Urban agriculture is an ancient concept that is gaining momentum in the United States in connection with urban renewal projects and efforts to mediate urban food deserts. These agriculture efforts represent a potential habitat for pollinator communities within the urban hardscape. Pollinator communities are threatened by urban landscape transformation, and bee species, in particular, are in a state of global decline due to various stressors. Urban agriculture has the potential to sustain both human and ecological communities, and the pollinators that visit gardens may provide pollination to plant species in the surrounding area. We investigated the influence of urban land use on pollinator populations in urban Dayton to (a) quantify pollinators visiting urban gardens and (b) compare pollinator frequency and occurrences among urban gardens, vacant lots (abandoned with no management) and manicured lawns. Three sites were chosen around the Dayton area, an urban garden, a lawn, and a vacant lot. Phytometers and a modified Pollard walk were used to monitor the frequency of pollination within the sites. We discovered that the amount of pollinator frequency increased with the flora diversity of the lots. With the manicured lawn having the fewest pollinator visits and the managed urban garden having the most pollinator visit. We saw a relationship between human landscaping and the pollinator communities. From this data we have a better understanding of the effect of the urban landscape on pollinators that will lead to a better use of vacant lots and urban spaces within the city of Dayton.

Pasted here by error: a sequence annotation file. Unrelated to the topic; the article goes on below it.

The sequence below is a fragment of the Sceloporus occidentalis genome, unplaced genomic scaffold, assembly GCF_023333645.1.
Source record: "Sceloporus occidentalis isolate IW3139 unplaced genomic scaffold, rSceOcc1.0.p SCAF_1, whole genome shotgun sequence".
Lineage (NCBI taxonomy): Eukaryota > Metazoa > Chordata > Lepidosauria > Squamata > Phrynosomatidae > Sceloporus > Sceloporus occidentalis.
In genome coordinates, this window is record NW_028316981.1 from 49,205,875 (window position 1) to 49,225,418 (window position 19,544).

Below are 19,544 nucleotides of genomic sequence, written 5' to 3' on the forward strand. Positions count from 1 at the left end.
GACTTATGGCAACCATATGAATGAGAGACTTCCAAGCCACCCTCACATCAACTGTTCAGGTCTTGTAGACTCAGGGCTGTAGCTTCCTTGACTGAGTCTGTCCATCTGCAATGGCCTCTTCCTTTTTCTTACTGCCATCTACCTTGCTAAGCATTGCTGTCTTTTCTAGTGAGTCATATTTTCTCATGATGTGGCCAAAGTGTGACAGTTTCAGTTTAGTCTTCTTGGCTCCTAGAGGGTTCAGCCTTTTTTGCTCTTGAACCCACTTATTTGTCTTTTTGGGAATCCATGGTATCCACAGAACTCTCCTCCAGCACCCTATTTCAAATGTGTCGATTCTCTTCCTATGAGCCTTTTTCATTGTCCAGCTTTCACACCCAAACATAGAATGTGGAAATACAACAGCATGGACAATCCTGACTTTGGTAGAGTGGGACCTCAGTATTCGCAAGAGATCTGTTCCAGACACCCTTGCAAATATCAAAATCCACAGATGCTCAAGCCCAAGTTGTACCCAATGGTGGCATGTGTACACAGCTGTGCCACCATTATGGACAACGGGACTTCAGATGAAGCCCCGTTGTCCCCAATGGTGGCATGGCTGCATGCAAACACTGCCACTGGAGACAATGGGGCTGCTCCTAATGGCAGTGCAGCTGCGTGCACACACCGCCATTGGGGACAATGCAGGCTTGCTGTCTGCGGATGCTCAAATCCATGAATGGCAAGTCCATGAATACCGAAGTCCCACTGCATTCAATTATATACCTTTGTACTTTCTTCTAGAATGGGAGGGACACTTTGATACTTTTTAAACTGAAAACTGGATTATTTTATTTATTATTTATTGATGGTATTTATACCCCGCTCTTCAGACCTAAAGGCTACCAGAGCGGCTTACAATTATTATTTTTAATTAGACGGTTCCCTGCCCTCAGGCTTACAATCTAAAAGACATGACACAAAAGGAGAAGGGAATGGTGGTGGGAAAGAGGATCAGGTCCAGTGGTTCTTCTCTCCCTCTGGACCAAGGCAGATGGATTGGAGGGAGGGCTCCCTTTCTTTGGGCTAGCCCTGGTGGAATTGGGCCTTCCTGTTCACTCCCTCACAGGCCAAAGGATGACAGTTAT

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Biodiversity | Ecology and Evolutionary Biology
Giaquinto, Angela Nicole, "Biodiversity, Ecosystem Function and the Pollination Ecology of Urban Gardens in Dayton, Ohio" (2016). Honors Theses. 88.